WHITTIER, CA - Standing in front of City Hall adjacent to the Whittier Police Memorial Thursday, Assemblyman Ian Calderon introduced a bill that would require jailing probationers who violate the terms of their supervision at least three times.
The bill would be the first state legislation to address issues local police forces have with prison reform bills like AB 109 following the death of Whittier Police Officer Keith Boyer in February.
Calderon, D-Industry, said the bill, AB 1408, is “a result of intense discussion with the law enforcement community.” He said he and believes the bill “will help prevent tragedies like what we witnessed on Feb. 20.”
The suspect in Boyer’s killing, Michael Christopher Mejia, was on probation that day when police believe he crashed a stolen vehicle on Colima Road, then engaged in a shootout with Boyer and Officer Patrick Hazell.
Mejia cycled in and out of county jail in the months before the shooting, after repeatedly violating the terms of his probation.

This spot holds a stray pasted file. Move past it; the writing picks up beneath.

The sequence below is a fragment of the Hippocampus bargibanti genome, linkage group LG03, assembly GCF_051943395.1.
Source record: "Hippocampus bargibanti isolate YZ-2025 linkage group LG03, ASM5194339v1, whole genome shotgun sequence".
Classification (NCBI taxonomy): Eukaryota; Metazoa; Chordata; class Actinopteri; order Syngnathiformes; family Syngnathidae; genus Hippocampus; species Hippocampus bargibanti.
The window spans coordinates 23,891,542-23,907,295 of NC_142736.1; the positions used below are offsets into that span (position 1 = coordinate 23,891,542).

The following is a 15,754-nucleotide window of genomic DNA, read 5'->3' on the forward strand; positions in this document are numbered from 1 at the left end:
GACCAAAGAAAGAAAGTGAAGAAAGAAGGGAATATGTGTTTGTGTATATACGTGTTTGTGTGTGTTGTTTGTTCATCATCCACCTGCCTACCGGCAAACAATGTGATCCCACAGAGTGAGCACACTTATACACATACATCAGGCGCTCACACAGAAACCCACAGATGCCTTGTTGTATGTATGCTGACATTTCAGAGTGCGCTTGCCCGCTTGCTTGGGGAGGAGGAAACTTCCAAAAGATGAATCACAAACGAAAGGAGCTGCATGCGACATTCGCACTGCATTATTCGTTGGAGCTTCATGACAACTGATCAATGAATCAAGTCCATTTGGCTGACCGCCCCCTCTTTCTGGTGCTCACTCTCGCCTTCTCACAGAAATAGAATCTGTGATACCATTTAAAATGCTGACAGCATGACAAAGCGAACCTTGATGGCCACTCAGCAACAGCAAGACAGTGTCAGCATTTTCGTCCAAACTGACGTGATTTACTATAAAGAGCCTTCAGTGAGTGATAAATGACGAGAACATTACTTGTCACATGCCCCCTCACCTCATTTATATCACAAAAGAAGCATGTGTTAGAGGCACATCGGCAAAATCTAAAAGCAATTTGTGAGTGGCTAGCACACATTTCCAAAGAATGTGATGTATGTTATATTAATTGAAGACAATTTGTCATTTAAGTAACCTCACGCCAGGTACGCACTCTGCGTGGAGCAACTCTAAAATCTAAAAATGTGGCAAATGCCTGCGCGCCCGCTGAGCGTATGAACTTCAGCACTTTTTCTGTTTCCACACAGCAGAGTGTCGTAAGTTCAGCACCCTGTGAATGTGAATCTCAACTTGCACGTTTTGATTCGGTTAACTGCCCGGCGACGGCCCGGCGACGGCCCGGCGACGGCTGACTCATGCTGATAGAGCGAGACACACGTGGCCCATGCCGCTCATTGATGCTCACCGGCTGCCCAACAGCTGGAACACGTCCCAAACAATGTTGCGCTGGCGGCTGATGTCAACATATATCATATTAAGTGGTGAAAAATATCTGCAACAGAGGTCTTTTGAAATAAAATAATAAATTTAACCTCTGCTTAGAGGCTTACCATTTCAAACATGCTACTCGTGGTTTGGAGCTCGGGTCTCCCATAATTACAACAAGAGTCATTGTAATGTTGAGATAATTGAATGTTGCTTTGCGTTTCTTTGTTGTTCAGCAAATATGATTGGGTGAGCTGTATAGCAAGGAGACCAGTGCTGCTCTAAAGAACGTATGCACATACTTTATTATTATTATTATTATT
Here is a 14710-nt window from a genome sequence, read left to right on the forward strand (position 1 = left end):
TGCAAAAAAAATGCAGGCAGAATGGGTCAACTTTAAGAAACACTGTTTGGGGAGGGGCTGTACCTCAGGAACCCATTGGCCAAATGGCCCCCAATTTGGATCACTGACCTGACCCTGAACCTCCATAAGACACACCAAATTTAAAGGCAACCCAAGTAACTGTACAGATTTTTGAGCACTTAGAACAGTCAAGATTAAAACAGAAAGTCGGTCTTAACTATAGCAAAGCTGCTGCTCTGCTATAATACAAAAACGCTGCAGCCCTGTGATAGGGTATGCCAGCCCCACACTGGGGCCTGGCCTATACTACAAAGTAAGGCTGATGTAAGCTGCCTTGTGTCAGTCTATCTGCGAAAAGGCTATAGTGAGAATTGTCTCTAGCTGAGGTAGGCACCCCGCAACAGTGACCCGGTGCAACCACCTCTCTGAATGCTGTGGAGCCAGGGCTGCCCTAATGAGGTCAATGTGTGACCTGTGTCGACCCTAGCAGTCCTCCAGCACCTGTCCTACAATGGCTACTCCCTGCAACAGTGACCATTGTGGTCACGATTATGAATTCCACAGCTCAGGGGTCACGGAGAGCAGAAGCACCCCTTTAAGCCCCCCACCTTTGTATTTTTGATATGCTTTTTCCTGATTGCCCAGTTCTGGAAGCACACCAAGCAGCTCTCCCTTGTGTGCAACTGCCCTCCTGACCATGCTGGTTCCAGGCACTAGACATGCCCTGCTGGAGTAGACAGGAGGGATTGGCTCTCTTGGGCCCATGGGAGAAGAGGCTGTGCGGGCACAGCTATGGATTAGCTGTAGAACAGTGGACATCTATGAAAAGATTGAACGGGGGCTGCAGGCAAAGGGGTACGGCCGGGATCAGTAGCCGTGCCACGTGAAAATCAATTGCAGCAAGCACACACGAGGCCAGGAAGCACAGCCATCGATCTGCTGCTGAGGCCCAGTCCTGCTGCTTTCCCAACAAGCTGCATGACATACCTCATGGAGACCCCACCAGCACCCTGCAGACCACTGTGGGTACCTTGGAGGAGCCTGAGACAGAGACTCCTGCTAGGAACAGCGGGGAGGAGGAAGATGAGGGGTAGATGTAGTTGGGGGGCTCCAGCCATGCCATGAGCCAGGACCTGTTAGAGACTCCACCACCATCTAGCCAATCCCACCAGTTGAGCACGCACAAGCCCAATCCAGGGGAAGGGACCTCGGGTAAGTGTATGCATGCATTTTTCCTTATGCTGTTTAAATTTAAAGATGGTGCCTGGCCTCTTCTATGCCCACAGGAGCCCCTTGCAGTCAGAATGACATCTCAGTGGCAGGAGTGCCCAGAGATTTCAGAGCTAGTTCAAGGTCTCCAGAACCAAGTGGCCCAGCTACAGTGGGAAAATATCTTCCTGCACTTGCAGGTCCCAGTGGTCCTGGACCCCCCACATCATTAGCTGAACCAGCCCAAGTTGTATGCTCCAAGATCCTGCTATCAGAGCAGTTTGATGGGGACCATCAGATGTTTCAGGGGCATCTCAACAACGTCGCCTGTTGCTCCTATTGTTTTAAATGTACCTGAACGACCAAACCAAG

However, he was not released from prison early, as police and sheriff’s officials suggested in the days after the shooting. Mejia served his full sentence — a total of four years in state prison for a 2010 second-degree robbery sentence, as well as an additional four-year sentence for grand theft and vehicle theft while on parole in 2014 — according to officials from the California Department of Corrections and Rehabilitation.
In addition to requiring counties to revoke probation for offenders who violate their probation terms for a third time, AB 1408 would require the state Board of Parole to consider the entire criminal history of an inmate, not just the most recent offense, when considering prison release.
The bill would require mandatory revocation hearings for “post-release community supervision violations,” better known as PRCS.
AB 1408 would also improve information sharing between the state Division of Adult Parole Operations and the county probation department.
Local police officials across the state have blamed prison reforms instituted by AB 109 and Propositions 47 and 57 for an increase in property crime and attacks on police in recent years.